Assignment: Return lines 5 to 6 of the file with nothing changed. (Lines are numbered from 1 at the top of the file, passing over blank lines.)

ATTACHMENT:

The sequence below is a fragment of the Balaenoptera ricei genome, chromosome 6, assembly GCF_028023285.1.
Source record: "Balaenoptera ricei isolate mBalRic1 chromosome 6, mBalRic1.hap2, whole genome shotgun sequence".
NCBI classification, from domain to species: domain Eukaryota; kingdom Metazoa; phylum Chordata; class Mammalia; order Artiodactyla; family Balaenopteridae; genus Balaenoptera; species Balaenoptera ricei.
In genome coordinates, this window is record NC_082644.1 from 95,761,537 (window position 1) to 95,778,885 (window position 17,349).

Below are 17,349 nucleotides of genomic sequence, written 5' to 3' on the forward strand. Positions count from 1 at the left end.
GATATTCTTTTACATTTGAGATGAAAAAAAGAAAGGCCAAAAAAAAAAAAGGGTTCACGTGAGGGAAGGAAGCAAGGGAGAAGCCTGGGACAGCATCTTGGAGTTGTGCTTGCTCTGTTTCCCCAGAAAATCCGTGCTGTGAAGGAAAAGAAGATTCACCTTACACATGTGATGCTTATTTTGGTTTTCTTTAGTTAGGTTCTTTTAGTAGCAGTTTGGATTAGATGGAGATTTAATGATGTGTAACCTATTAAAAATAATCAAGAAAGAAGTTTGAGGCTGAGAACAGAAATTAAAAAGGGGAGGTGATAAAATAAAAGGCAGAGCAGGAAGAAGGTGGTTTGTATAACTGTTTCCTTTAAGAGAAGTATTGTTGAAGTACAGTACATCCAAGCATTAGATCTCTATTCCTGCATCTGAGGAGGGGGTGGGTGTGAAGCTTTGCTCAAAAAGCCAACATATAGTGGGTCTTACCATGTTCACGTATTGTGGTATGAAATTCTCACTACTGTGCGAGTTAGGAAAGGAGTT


Below are 17,349 nucleotides of genomic sequence, written 5' to 3' on the forward strand. Positions count from 1 at the left end.
GATATTCTTTTACATTTGAGATGAAAAAAAGAAAGGCCAAAAAAAAAAAAGGGTTCACGTGAGGGAAGGAAGCAAGGGAGAAGCCTGGGACAGCATCTTGGAGTTGTGCTTGCTCTGTTTCCCCAGAAAATCCGTGCTGTGAAGGAAAAGAAGATTCACCTTACACATGTGATGCTTATTTTGGTTTTCTTTAGTTAGGTTCTTTTAGTAGCAGTTTGGATTAGATGGAGATTTAATGATGTGTAACCTATTAAAAATAATCAAGAAAGAAGTTTGAGGCTGAGAACAGAAATTAAAAAGGGGAGGTGATAAAATAAAAGGCAGAGCAGGAAGAAGGTGGTTTGTATAACTGTTTCCTTTAAGAGAAGTATTGTTGAAGTACAGTACATCCAAGCATTAGATCTCTATTCCTGCATCTGAGGAGGGGGTGGGTGTGAAGCTTTGCTCAAAAAGCCAACATATAGTGGGTCTTACCATGTTCACGTATTGTGGTATGAAATTCTCACTACTGTGCGAGTTAGGAAAGGAGTT